Print Edition: October 22, 2014
“The Cascade, I think, illustrates two fundamental problems with the debate about skills and liberal education. One is that liberal education’s defenders are often ignorant about the applied origins and nature of a liberal education, and the other is that both liberal education’s defenders and liberal educators are profoundly — are sometimes profoundly ignorant about the nature of trades, and trades education. The truth is that tradespeople and trades educators and students can be just as, if not more creative than, say, a fine arts student.”
— Eric Davis, UFV provost and vice-president, academic
Davis held up Issue 24 of The Cascade, describing the cover for those in the back of the room who might not be able to see it. Above are some of his opening comments from the Provosts’ Forum on Skills and Liberal Education held on the Abbotsford campus on October 15.
According to a description of the forum sent out two weeks prior to the event, the goal was to “engage with this debate [over the wisdom or folly of a sharp turn from ‘liberal’ to ‘applied’ education] not on terms set by others, but on terms that make sense to UFV and its students.”
One marker of a good opinion piece is that it provokes thought and debate. As the author of the editorial which spurred the above comments (“A university in name only: the re-engineering of BC education poses a significant threat to scholarship”), I was prepared for members of the UFV community to disagree with my stance, and was glad when a student and a faculty member wrote in letters, and more participated in comments online or by email. I also had a good discussion with a welding instructor via email about education, its purpose, and the value of trades training.
However, Davis’ words do not participate in a thoughtful debate. Nor does standing in front of more than 80 faculty, administration, and alumni to belittle a student.
Before accusing The Cascade and anyone who shares its stance of “profound ignorance,” Davis shared his first reaction to the cover and its headline.
“When I saw the cover, I thought, ‘I don’t think the writers meant to be insulting to trades students and trades faculty,’ but it actually is insulting … it suggests they aren’t creative,” he said. He then went on to pick out a line from the editorial and make a wry aside to the audience. “Then an article inside the paper [the editorial] complains that the government is, quote, ‘funding training at the expense of learning,’ unquote. So it might come as a shock to trades students that they aren’t actually learning.”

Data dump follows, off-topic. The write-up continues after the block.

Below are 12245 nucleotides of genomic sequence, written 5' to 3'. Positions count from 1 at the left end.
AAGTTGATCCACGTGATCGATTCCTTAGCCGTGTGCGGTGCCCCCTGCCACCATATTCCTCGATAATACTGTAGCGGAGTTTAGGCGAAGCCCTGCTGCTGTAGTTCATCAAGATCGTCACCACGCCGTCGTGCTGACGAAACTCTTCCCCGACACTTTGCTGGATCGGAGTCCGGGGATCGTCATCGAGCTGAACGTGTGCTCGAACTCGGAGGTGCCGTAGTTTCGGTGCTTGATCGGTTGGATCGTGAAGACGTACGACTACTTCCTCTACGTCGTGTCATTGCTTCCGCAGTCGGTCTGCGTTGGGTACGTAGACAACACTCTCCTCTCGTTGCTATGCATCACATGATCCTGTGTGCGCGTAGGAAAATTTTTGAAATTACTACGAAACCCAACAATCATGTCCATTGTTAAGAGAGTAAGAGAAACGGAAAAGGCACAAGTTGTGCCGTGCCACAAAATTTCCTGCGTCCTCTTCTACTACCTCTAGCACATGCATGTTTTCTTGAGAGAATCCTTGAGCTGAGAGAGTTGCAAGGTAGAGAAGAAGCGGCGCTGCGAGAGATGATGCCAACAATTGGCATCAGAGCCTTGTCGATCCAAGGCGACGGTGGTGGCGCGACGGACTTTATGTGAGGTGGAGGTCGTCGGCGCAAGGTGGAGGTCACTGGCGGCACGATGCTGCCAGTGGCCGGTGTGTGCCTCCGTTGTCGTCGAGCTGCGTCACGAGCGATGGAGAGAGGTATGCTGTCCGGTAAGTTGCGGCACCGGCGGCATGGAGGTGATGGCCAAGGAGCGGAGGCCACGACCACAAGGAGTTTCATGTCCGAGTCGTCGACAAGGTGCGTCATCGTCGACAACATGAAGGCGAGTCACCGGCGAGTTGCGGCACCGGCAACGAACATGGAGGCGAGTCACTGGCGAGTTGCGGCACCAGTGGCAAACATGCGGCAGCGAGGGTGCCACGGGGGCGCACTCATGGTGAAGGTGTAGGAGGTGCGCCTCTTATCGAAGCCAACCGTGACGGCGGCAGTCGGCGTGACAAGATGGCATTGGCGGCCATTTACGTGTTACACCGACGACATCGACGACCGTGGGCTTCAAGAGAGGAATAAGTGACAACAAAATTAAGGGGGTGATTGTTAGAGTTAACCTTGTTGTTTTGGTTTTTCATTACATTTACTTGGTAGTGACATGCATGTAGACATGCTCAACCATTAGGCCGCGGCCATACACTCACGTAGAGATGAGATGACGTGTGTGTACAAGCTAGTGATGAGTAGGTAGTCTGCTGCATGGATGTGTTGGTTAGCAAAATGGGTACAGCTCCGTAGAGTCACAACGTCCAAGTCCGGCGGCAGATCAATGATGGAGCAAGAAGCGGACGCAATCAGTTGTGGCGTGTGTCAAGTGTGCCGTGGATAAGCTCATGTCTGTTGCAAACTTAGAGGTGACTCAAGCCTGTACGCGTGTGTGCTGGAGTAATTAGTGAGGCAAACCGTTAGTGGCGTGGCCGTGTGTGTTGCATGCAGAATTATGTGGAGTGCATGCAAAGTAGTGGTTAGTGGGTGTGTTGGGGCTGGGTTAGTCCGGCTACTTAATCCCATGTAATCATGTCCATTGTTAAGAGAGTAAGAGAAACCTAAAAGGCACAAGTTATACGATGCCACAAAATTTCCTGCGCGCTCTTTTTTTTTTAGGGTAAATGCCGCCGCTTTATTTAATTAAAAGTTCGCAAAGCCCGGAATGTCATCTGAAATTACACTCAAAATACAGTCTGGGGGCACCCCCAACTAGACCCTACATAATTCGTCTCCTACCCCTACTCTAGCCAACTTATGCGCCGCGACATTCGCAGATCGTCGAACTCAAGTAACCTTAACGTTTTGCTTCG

Incidentally, I was specifically invited to the forum by Davis’ secretary — albeit the night before, via a third party. If I wasn’t going to get a warning or an opportunity to defend myself, I suppose I should at least be grateful I was there.
Davis’ initial thought on seeing the paper was correct. Our purpose in selecting the language we did for the cover was to wake people up to the fact that, no matter what any of us thinks about the values of liberal arts or trades education, the province’s vision for post-secondary education is short-sighted, ill-informed, and leads down a dangerous path. The syntax in “trading creativity for carpentry” (the cover headline) implies that someone is trading one for the other. Reading the featured article (“Trading priorities: Job-specific training grows while academic programs endure cuts”) makes it clear that someone is the provincial government.
The forum itself reiterated the need for liberal arts, with panelists noting the gap in literacy and other liberal arts skills in trades graduates. Furthermore, representatives of the trades industry at the event were arguably successful in their vocations by virtue of combining trades and liberal arts education.
The goal of the Skills for Jobs Blueprint is not to foster creative spirit or to applaud students for innovation and design; it’s to train pipefitters.
You are, of course, welcome to disagree. But it’s not respectful or acceptable to single out any student at a public forum and declare his or her contribution to a debate ignorant and invalid. It’s not behaviour we would accept from a professor, and it’s certainly not acceptable from our provost.
If UFV is really interested in “engag[ing] with the debate … on terms that make sense to UFV and its students,” this was not a good way to start.